Thursday, January 14, 2016
Citations for hebetude
But the intelligence (that more precious heirloom) was degenerate; the treasure of ancestral memory ran low; and it had required the potent, plebeian crossing of a muleteer or mountain contrabandista to raise what approached hebetude in the mother into active oddity of the son.
At the same time an irresistible drowsiness surged upon Gerard himself in spite of all his volition, in spite of the eldritch terrors and forebodings that still murmured in his brain. He heard through his growing hebetude a whisper as of shadowy wings in the castle halls…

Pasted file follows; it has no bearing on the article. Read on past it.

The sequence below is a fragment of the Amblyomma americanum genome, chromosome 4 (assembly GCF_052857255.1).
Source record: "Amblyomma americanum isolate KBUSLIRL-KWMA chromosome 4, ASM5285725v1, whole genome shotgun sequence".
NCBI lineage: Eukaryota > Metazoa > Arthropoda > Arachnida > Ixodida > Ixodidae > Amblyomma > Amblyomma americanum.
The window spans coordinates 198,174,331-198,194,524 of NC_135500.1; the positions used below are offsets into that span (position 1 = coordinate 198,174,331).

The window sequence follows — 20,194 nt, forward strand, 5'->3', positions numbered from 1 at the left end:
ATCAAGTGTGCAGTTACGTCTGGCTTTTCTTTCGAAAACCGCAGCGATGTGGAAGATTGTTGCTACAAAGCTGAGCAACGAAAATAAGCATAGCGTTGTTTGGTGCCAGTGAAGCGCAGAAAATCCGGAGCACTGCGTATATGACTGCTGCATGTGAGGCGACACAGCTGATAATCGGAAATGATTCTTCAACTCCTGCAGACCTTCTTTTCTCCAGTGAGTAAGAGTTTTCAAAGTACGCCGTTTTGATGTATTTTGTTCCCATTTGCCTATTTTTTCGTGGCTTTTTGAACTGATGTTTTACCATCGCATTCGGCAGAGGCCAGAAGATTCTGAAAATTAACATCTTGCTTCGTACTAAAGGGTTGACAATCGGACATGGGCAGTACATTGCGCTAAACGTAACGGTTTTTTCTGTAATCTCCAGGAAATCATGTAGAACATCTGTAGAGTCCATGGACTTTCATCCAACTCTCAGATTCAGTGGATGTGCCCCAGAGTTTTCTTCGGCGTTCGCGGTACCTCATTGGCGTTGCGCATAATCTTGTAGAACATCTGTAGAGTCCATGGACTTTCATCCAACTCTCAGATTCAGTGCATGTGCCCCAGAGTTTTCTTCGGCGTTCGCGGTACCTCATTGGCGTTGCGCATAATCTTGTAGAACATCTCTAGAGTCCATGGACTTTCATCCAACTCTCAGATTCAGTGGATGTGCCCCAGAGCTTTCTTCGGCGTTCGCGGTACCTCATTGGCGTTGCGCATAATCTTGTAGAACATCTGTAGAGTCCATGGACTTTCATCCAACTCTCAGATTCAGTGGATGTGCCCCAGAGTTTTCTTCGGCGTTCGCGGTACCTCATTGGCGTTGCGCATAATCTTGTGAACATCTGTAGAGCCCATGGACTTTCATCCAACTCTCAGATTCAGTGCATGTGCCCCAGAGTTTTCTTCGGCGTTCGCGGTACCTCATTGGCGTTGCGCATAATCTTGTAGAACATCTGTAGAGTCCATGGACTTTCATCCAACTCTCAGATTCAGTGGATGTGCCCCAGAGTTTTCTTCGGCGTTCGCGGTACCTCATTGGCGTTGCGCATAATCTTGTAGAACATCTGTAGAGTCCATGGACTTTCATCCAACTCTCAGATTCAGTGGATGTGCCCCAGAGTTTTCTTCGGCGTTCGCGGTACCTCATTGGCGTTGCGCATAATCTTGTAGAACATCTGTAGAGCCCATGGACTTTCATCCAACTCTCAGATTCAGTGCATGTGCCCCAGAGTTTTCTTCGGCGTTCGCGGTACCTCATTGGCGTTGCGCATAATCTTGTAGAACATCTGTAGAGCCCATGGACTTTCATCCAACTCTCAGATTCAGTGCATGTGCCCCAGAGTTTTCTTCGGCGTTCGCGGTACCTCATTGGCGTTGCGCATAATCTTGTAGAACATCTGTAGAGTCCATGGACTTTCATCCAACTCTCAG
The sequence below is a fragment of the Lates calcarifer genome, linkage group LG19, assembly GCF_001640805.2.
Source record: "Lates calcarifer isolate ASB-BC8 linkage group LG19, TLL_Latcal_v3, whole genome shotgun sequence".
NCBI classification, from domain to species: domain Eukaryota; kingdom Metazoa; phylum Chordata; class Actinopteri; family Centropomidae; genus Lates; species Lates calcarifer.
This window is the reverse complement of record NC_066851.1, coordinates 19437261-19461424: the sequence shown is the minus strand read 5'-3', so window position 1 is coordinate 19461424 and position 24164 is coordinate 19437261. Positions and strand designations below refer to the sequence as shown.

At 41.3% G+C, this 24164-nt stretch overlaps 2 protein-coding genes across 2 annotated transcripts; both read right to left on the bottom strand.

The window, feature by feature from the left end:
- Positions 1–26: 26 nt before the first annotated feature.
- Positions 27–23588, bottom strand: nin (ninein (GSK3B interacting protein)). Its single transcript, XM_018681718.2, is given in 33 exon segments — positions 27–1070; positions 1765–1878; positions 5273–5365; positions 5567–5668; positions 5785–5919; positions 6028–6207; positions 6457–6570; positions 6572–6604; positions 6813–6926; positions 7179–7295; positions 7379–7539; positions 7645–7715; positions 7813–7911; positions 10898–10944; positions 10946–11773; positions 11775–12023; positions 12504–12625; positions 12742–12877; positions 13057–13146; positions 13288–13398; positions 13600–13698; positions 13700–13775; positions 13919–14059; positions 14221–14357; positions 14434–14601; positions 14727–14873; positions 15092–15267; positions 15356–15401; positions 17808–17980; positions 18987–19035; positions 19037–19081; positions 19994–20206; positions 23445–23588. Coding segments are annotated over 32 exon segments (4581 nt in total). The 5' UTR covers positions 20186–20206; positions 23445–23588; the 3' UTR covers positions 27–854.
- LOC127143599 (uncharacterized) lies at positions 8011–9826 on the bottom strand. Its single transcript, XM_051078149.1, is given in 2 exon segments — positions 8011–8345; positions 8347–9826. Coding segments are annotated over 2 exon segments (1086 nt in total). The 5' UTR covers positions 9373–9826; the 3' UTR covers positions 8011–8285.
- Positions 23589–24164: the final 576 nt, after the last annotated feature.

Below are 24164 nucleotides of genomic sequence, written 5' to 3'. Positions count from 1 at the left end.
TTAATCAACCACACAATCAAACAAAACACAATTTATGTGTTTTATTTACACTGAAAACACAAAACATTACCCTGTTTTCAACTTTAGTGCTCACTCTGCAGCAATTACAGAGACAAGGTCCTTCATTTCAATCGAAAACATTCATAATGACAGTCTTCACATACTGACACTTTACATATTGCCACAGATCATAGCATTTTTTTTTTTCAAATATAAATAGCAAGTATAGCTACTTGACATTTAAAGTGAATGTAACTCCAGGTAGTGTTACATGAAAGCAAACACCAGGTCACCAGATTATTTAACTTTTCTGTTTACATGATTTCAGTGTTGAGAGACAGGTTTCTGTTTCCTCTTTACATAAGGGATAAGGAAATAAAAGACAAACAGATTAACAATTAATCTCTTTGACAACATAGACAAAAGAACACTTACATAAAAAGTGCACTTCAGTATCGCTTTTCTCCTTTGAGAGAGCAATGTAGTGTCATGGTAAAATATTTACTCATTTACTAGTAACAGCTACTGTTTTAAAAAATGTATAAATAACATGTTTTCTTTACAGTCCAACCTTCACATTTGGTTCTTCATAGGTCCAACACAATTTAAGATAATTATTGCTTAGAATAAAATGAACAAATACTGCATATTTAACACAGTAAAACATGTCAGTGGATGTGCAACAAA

Origin of hebetude
Hebetude derives from the Latin word hebes meaning "dull." It entered English in the early 1600s.